from ESTHER SHAVI in Kariba, Zimbabwe
KARIBA, (CAJ News) – WITH the last month of winter upon us (July), fishers and tourism operators in the world’s largest man-made Lake Kariba are eagerly awaiting the arrival of the warmer seasons.
This after the northern Zimbabwe town (neighbouring Zambia) that is a hub for both industries endured a harsh and challenging winter.
For the people who rely on fishing for their livelihood, it was particularly arduous, with the frigid weather culminating in a significant decline in fishing yields. This left fishers and their families grappling with meager incomes, at a time of economic hardships.
Tourism, another vital contributor to Kariba’s economy, also suffered.
The resort town, known for its beautiful landscape and wildlife, saw a steep decline in visitors. The quiet streets and empty hotels were a stark contrast to the vibrant and thriving atmosphere that usually permeated the area during the warmer seasons.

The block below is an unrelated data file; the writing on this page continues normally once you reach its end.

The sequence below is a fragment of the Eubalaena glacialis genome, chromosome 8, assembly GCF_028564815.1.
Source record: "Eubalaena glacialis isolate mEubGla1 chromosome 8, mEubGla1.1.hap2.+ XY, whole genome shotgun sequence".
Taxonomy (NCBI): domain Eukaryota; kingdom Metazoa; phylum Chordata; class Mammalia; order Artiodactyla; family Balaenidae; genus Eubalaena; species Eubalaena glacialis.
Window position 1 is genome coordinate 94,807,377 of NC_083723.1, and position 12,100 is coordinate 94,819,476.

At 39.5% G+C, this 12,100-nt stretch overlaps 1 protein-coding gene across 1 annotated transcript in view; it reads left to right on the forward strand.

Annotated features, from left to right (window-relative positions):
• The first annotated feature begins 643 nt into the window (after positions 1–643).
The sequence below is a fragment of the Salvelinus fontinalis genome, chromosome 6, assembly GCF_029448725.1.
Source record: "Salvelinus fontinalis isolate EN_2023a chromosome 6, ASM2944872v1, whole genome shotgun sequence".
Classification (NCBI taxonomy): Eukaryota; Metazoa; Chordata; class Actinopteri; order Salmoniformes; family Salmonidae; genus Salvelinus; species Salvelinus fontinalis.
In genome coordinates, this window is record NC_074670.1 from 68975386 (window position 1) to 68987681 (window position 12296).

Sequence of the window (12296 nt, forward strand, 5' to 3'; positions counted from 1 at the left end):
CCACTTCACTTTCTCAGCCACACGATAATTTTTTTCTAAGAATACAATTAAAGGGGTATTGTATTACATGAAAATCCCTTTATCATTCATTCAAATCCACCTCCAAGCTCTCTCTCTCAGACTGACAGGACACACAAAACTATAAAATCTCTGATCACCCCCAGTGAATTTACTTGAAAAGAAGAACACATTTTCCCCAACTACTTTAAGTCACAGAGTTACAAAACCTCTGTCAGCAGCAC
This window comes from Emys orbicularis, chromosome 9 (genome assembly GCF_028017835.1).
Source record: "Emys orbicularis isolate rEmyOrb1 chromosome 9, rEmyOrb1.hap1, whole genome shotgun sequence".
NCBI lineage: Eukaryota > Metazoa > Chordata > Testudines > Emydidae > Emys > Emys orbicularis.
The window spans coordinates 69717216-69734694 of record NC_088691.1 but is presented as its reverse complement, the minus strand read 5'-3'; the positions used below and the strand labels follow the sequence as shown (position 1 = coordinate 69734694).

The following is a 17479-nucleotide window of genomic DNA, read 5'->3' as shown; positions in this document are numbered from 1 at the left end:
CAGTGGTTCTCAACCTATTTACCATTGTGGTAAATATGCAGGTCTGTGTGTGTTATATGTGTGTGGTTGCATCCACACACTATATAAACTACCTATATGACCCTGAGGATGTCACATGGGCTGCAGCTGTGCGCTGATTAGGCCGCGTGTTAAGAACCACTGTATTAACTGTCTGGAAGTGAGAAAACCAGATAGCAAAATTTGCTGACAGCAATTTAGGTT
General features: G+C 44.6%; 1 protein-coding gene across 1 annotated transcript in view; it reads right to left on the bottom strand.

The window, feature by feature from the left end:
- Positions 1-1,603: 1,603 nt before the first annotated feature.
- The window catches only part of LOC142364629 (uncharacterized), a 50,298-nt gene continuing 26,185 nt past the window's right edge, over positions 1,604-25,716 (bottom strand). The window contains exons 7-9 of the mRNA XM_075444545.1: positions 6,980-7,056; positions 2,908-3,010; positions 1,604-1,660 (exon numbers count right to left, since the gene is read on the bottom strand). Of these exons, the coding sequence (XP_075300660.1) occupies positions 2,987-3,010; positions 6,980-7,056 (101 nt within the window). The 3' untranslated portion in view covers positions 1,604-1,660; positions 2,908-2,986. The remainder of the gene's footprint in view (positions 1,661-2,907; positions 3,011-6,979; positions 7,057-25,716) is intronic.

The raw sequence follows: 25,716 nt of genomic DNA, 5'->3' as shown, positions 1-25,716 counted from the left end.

As winter gives way to spring and temperatures rise, so does the optimism.
August is the last month of winter in the Southern Hemisphere. It paves way for spring.
“Winter has been tough on all of us,” said Sharon Kawocha, an experienced fisherwoman.
“With lower catches, our income has plummeted,” she expressed concern.
“But as the days get warmer, we are optimistic that the fish populations will increase, bringing back prosperity to our families and our community,” Kawocha said.
Dennis Gore, a local business owner who runs a small guesthouse, echoed her sentiments.
“Tourism was hit hard during the winter, with only a handful of visitors,” the entrepreneur said.
“However, we’re excited about the changing seasons. As temperatures rise, we foresee a surge in tourists eager to explore Kariba’s natural wonders once again,” Gore added.
Jack Georges, a young guide working in the tourism industry, is also hopeful the imminent end of winter brings hope.
“The rising temperatures will undoubtedly attract more tourists to Kariba, allowing us to showcase the beauty and uniqueness of our town. We are eager to share our hospitality and revive the local economy,” he said.
In addition to its natural beauty, wildlife and being a fishing hub, Kariba boasts the world’s largest man-made lake, with a similar name.
Its dam wall, at 128 metres, is also an attraction.
– CAJ News